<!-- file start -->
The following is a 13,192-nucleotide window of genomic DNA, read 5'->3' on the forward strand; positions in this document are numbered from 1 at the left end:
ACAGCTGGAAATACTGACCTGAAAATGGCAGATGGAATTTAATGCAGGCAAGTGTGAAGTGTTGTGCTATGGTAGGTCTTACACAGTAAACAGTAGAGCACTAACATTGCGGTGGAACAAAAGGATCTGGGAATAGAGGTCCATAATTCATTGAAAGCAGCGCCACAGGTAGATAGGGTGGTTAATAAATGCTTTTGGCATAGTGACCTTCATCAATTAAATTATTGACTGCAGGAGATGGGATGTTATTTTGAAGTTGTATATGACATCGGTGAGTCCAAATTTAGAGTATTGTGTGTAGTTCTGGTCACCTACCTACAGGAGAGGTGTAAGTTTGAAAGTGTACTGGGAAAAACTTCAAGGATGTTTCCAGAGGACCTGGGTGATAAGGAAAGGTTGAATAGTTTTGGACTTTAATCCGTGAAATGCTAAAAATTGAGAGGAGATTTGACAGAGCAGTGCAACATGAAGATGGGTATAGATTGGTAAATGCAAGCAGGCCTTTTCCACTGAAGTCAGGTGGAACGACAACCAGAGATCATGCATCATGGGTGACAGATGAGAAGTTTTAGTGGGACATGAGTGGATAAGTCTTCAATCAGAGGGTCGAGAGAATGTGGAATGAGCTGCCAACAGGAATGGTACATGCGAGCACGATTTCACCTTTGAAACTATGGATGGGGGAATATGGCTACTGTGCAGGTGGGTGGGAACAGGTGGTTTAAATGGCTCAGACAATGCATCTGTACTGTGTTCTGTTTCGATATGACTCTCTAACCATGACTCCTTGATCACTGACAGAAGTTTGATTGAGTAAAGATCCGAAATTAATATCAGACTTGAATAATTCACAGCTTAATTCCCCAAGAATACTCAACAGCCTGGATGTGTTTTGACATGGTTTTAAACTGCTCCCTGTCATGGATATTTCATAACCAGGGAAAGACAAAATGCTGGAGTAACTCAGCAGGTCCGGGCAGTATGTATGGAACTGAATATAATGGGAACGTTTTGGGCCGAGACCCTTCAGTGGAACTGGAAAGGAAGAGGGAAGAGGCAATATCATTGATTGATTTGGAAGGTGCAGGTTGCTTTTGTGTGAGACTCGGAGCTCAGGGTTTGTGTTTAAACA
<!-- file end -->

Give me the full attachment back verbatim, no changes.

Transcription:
The following is a 13,192-nucleotide window of genomic DNA, read 5'->3' on the forward strand; positions in this document are numbered from 1 at the left end:
ACAGCTGGAAATACTGACCTGAAAATGGCAGATGGAATTTAATGCAGGCAAGTGTGAAGTGTTGTGCTATGGTAGGTCTTACACAGTAAACAGTAGAGCACTAACATTGCGGTGGAACAAAAGGATCTGGGAATAGAGGTCCATAATTCATTGAAAGCAGCGCCACAGGTAGATAGGGTGGTTAATAAATGCTTTTGGCATAGTGACCTTCATCAATTAAATTATTGACTGCAGGAGATGGGATGTTATTTTGAAGTTGTATATGACATCGGTGAGTCCAAATTTAGAGTATTGTGTGTAGTTCTGGTCACCTACCTACAGGAGAGGTGTAAGTTTGAAAGTGTACTGGGAAAAACTTCAAGGATGTTTCCAGAGGACCTGGGTGATAAGGAAAGGTTGAATAGTTTTGGACTTTAATCCGTGAAATGCTAAAAATTGAGAGGAGATTTGACAGAGCAGTGCAACATGAAGATGGGTATAGATTGGTAAATGCAAGCAGGCCTTTTCCACTGAAGTCAGGTGGAACGACAACCAGAGATCATGCATCATGGGTGACAGATGAGAAGTTTTAGTGGGACATGAGTGGATAAGTCTTCAATCAGAGGGTCGAGAGAATGTGGAATGAGCTGCCAACAGGAATGGTACATGCGAGCACGATTTCACCTTTGAAACTATGGATGGGGGAATATGGCTACTGTGCAGGTGGGTGGGAACAGGTGGTTTAAATGGCTCAGACAATGCATCTGTACTGTGTTCTGTTTCGATATGACTCTCTAACCATGACTCCTTGATCACTGACAGAAGTTTGATTGAGTAAAGATCCGAAATTAATATCAGACTTGAATAATTCACAGCTTAATTCCCCAAGAATACTCAACAGCCTGGATGTGTTTTGACATGGTTTTAAACTGCTCCCTGTCATGGATATTTCATAACCAGGGAAAGACAAAATGCTGGAGTAACTCAGCAGGTCCGGGCAGTATGTATGGAACTGAATATAATGGGAACGTTTTGGGCCGAGACCCTTCAGTGGAACTGGAAAGGAAGAGGGAAGAGGCAATATCATTGATTGATTTGGAAGGTGCAGGTTGCTTTTGTGTGAGACTCGGAGCTCAGGGTTTGTGTTTAAACA